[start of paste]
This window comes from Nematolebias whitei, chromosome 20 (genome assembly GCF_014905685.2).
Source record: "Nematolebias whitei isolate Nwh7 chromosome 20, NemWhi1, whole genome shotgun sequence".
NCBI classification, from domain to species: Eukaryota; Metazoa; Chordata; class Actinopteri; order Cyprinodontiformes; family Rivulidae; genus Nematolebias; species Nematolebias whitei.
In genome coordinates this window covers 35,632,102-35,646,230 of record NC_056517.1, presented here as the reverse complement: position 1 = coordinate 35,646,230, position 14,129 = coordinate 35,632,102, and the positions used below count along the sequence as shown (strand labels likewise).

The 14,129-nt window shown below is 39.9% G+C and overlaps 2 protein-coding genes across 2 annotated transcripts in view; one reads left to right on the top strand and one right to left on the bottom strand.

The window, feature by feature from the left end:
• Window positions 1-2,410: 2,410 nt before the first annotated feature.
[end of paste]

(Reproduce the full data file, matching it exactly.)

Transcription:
This window comes from Nematolebias whitei, chromosome 20 (genome assembly GCF_014905685.2).
Source record: "Nematolebias whitei isolate Nwh7 chromosome 20, NemWhi1, whole genome shotgun sequence".
NCBI classification, from domain to species: Eukaryota; Metazoa; Chordata; class Actinopteri; order Cyprinodontiformes; family Rivulidae; genus Nematolebias; species Nematolebias whitei.
In genome coordinates this window covers 35,632,102-35,646,230 of record NC_056517.1, presented here as the reverse complement: position 1 = coordinate 35,646,230, position 14,129 = coordinate 35,632,102, and the positions used below count along the sequence as shown (strand labels likewise).

The 14,129-nt window shown below is 39.9% G+C and overlaps 2 protein-coding genes across 2 annotated transcripts in view; one reads left to right on the top strand and one right to left on the bottom strand.

The window, feature by feature from the left end:
• Window positions 1-2,410: 2,410 nt before the first annotated feature.